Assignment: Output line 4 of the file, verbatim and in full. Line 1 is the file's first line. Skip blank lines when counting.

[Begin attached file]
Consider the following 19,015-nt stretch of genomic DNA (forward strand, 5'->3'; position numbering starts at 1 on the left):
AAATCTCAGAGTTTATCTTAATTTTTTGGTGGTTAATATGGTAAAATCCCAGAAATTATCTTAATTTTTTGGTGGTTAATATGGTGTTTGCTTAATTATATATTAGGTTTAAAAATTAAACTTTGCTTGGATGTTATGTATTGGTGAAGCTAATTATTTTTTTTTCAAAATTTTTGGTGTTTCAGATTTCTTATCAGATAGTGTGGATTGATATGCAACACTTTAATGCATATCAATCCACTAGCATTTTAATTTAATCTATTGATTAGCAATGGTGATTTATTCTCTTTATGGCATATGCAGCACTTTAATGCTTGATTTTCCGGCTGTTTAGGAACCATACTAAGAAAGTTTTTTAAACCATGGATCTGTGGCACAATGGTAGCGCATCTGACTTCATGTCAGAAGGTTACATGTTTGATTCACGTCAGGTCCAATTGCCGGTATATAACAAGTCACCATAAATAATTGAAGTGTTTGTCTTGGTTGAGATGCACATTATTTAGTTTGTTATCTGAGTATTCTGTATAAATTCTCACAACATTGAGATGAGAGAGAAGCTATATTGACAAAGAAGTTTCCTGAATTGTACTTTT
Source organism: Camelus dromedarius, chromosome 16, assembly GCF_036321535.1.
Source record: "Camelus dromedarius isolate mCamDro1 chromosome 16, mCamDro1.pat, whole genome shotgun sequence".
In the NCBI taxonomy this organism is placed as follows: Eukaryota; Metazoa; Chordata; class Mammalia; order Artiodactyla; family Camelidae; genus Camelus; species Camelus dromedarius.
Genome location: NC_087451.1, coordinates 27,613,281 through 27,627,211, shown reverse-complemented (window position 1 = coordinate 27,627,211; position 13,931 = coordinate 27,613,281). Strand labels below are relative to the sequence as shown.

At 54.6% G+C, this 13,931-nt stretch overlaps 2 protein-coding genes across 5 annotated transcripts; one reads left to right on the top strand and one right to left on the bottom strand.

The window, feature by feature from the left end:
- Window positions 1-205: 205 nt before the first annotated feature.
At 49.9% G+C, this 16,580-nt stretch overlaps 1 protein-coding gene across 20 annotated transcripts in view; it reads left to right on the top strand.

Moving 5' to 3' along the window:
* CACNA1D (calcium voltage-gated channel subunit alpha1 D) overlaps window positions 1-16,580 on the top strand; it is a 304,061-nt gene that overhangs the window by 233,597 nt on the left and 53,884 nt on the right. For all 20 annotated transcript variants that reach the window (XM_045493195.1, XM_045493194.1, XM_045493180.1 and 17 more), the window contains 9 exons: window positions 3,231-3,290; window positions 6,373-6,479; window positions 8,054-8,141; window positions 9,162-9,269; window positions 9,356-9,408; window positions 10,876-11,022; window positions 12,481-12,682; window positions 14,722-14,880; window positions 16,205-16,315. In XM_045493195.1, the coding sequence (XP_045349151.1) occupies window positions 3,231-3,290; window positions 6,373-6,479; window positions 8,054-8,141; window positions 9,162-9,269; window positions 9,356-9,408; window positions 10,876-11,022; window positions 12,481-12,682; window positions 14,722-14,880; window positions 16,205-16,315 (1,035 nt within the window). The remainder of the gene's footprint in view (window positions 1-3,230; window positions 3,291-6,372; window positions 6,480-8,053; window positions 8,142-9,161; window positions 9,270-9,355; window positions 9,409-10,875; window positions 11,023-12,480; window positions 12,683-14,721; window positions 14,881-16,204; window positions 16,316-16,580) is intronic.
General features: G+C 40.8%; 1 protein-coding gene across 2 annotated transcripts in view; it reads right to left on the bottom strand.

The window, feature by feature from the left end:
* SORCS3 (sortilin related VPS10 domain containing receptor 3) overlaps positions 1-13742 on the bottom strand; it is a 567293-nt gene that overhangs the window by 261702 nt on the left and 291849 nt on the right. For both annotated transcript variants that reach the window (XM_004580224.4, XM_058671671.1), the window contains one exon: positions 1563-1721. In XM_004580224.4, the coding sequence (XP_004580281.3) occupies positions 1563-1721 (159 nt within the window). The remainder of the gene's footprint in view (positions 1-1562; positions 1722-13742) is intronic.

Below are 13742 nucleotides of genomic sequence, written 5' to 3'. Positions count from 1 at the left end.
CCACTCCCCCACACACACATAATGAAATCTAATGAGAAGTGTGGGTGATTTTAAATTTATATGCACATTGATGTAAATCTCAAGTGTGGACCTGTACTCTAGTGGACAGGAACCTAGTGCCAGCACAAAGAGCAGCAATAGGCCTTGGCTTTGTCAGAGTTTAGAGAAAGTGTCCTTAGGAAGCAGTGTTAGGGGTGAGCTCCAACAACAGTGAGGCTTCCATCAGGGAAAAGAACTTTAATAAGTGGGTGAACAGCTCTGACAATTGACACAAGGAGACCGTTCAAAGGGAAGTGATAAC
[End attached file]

Source record: "Camelus dromedarius isolate mCamDro1 chromosome 16, mCamDro1.pat, whole genome shotgun sequence".